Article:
In order to gain control over your career, and by extension your personal life, you’re going to need to apply consistent effort over an extended period of time. Whether it’s improving your craft, marketing, or even that New Year’s resolution to lose a few pounds, the most common mistake people make would look like a very sharp spike if you saw it on a graph.
When you’re excited about making something happen, it’s easy to generate that initial burst of activity. Your mind is full of ideas, the possibilities seem endless, and you dive right in. For a week, maybe even a month, you live on cheap pasta, bad coffee, and no sleep while you slave away to accomplish your goals. And then, nothing.
Month two finds you doing very little in comparison to the previous period. Maybe you spend a few hours here and there, but it feels more and more like drudgery. Gone is the excitement and the adrenaline that accompanied it. With little effort, there are likely few results, so you don’t have that to keep you fired up, either. By month three, the goal’s pushed to the back burner, that time-honored place on the stove for projects that we’re hoping the cat will make off with in the dead of the night so that we no longer have to look at them.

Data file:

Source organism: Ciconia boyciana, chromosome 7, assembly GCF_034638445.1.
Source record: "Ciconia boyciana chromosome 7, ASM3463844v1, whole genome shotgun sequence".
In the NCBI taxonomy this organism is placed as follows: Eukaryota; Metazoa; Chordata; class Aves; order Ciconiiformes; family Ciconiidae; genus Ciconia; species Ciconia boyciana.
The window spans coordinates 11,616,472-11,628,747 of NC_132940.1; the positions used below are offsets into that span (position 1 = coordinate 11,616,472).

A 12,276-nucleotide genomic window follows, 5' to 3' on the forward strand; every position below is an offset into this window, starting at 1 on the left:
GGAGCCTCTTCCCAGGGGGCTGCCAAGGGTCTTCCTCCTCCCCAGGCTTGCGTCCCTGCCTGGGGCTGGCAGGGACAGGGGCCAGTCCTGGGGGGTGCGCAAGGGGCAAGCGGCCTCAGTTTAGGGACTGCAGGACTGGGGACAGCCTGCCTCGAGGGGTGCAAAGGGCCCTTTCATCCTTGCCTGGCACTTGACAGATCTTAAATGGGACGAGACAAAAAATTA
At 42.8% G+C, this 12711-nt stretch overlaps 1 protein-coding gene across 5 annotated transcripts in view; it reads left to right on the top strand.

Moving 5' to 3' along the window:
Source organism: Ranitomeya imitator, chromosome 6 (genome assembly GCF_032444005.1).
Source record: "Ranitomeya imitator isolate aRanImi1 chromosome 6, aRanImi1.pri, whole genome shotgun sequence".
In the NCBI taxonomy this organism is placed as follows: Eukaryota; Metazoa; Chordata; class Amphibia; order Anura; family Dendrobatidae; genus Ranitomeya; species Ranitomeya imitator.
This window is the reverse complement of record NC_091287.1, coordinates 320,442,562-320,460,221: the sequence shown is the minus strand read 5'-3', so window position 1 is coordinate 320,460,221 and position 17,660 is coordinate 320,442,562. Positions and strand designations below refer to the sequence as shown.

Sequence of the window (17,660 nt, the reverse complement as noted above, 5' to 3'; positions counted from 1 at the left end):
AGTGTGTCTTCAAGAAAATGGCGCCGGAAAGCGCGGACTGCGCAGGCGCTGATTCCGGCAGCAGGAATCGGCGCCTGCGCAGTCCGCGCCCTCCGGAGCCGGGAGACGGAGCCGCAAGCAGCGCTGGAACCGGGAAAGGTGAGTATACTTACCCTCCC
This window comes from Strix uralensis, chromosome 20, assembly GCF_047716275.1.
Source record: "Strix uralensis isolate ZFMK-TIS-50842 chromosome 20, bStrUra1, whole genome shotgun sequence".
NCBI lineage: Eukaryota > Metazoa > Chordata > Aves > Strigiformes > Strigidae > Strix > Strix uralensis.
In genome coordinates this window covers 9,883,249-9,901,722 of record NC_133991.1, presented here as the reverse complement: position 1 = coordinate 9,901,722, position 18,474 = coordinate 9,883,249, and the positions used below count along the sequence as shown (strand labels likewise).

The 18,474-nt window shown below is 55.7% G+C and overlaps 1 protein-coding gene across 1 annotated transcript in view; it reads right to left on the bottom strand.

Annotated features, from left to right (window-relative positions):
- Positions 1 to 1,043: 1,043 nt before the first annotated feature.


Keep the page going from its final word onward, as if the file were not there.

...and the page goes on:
When you have goals in mind, it’s usually because you need or want something. Because we humans can be an impatient lot, we often want it right away, because our need is now. If, for instance, what you’re trying to generate is money, having more of it today would be really nice. What we tend to forget, however, is that this time next year we’re still going to need it.
Building a career requires long-term strategy, not short-term thinking. You’re going to want better opportunities, more money, and greater prestige this year to be sure. The same can be said a year from now, and though it’s so far away it might seem like another planet, you’re even going to want it twenty years from now. Take care of business to address today’s demands, but play the long-term game. That’s what really gets you down the road, and that’s where time management can be incredibly valuable.